The evolution of puzzles
Some of the most well-known forms of puzzle games include jigsaw puzzles, Rubik’s cube and crossword puzzles. These classic types of puzzles have been easily transformed into computer games, but the virtual trait of digital games allowed expanding the puzzle concept even further creating new genres.
The popularity of puzzle computer games, rapidly increased thanks to the Internet, as many of them became online, browser-based games. The easy access, large variety and affordable prices are the main advantages that led to the huge success of online puzzle games correlated with the increasing number of people that play games online. There are many types of computer puzzle games, and below you will find a list with some of the most important categories.
Main types of puzzles
Action puzzles contain the “problem solving” component with extra challenges, such as time limits per game or per level. There can be “falling-block” action puzzles, such as Tetris, and even more refined combinations of several elements such as platform games. These usually require controlling a character’s actions to advance through levels built as platforms. While action elements can consist of various obstacles and enemies which have to be dealt with in various ways such as shooting, fighting or avoiding, the puzzle element is still present, requiring the player’s logic to find objects, open doors, disable traps… etc.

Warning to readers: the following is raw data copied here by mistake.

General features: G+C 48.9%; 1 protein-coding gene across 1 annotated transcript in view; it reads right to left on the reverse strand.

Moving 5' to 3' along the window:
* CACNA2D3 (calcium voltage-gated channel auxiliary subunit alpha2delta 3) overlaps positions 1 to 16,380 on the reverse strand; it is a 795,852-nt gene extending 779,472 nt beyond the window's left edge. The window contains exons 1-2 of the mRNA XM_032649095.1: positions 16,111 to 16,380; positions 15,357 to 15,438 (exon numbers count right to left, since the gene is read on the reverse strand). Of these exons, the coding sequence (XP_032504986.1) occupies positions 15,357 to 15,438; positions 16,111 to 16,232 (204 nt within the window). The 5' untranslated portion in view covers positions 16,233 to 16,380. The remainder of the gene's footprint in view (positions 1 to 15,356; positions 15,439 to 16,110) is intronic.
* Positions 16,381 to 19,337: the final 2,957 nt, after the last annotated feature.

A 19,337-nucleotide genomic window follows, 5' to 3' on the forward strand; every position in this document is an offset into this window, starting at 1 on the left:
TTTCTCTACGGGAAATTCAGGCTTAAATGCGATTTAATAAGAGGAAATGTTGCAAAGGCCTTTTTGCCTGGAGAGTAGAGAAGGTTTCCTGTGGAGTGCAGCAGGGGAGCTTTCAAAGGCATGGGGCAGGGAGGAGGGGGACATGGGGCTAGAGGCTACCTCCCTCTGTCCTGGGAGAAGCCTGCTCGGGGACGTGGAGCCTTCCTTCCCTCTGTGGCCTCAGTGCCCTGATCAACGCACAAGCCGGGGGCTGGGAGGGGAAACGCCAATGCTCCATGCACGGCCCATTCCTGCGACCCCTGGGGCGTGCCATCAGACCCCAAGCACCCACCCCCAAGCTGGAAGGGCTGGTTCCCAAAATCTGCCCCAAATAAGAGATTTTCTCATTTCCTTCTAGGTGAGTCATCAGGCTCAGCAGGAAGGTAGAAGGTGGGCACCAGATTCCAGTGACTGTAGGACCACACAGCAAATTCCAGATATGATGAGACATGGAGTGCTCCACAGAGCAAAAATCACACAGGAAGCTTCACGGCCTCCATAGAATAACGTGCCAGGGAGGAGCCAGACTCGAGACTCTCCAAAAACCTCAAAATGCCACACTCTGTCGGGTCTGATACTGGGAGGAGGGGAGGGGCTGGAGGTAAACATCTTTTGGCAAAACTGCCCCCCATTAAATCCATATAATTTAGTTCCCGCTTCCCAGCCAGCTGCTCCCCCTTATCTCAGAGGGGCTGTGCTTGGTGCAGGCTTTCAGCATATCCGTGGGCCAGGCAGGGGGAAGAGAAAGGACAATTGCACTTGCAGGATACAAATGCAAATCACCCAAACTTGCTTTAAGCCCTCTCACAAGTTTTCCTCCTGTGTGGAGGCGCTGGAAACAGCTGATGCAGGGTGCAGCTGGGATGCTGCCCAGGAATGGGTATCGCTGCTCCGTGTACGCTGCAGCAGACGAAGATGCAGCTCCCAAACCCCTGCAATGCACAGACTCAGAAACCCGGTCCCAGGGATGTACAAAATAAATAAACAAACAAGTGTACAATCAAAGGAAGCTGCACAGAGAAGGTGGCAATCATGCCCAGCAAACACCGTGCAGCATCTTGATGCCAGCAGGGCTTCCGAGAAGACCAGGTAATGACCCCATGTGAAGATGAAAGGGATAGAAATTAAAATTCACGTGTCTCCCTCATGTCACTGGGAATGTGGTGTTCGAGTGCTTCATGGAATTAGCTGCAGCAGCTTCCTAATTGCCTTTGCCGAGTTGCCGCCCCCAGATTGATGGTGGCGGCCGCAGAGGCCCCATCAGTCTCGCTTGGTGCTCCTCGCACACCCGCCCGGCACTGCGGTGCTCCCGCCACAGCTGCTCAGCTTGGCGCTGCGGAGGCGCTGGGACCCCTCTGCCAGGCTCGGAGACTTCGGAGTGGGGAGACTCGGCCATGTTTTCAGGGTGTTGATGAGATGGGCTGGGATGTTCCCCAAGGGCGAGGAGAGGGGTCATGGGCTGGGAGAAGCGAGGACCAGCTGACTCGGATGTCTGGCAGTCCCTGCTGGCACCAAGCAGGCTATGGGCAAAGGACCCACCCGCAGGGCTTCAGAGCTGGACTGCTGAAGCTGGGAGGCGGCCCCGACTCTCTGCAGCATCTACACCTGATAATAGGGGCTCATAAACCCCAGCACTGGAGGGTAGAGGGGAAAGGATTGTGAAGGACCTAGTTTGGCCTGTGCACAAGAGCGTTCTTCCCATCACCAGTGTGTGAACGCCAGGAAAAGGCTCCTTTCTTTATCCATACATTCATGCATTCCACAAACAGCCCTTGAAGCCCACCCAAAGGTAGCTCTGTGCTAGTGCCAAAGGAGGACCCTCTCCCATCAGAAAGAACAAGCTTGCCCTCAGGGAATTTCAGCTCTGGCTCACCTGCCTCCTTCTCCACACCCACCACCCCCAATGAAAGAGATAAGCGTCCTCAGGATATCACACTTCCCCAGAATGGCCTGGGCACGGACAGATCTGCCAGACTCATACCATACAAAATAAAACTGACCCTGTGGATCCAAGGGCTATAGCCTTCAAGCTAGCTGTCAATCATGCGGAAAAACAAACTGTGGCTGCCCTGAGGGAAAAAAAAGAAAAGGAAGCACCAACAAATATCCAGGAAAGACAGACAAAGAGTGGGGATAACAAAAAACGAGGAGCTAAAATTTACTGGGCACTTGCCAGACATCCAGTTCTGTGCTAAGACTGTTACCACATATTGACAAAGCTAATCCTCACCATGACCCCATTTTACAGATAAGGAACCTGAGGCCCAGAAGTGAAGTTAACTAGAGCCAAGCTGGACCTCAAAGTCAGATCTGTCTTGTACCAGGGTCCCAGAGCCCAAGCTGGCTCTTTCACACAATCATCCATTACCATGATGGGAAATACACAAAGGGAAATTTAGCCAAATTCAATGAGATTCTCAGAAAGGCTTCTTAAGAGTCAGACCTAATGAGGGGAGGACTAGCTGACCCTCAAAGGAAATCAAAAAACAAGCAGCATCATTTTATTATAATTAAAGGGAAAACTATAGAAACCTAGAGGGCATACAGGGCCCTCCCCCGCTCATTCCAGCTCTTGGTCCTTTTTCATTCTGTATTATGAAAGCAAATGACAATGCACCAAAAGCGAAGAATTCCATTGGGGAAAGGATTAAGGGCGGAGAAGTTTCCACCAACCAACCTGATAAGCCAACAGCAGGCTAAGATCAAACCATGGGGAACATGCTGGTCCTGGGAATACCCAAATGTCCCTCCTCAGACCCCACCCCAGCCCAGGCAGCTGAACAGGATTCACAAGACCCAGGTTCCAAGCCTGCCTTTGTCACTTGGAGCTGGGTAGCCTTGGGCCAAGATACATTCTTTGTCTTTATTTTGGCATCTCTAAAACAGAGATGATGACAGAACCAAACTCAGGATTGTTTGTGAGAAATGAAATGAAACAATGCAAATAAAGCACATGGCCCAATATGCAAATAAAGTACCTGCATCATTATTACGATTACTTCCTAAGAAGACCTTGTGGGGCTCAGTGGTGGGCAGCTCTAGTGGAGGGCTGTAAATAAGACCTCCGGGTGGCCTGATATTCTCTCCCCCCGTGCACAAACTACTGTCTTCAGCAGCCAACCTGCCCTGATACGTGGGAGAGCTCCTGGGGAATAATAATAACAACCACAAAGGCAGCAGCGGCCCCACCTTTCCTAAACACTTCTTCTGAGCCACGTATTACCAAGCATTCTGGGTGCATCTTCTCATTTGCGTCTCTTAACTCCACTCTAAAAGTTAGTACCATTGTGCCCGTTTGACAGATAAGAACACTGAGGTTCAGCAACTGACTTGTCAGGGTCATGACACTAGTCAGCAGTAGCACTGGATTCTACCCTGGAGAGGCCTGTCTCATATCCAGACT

Tile-matching games are a type of puzzle that requires matching three or more objects based on their color, shape and other characteristics in order to eliminate them until the entire board is cleared. Some of them are also known as color-matching games or match-three games. The tiles/pieces can be matched in multiple ways such as “falling block” (e.g. Tetris), swapping (e.g. Bejewled) or shooting (e.g. Zuma).
Physics puzzles require the player to use the game’s physics to complete the puzzle. Some physics games also require good reflexes as the player has to quickly perform a series of actions like launching/shooting objects to clear paths/destroy structures (e.g. Angry Birds), triggering power-ups or removing objects to create a chain of actions (e.g. Cut the Rope).
In hidden-object puzzles the player has to find items hidden within an image. Many of them are free, but even paid ones are usually inexpensive. Hidden-object puzzles became very popular as casual games.
Many traditional puzzles such as Solitaire, Mahjong and Chess have been implemented as computer games. Word puzzles, spot the difference, mathematical puzzles such as Sudoku and others are among the large number of classic puzzles that can be played as online games.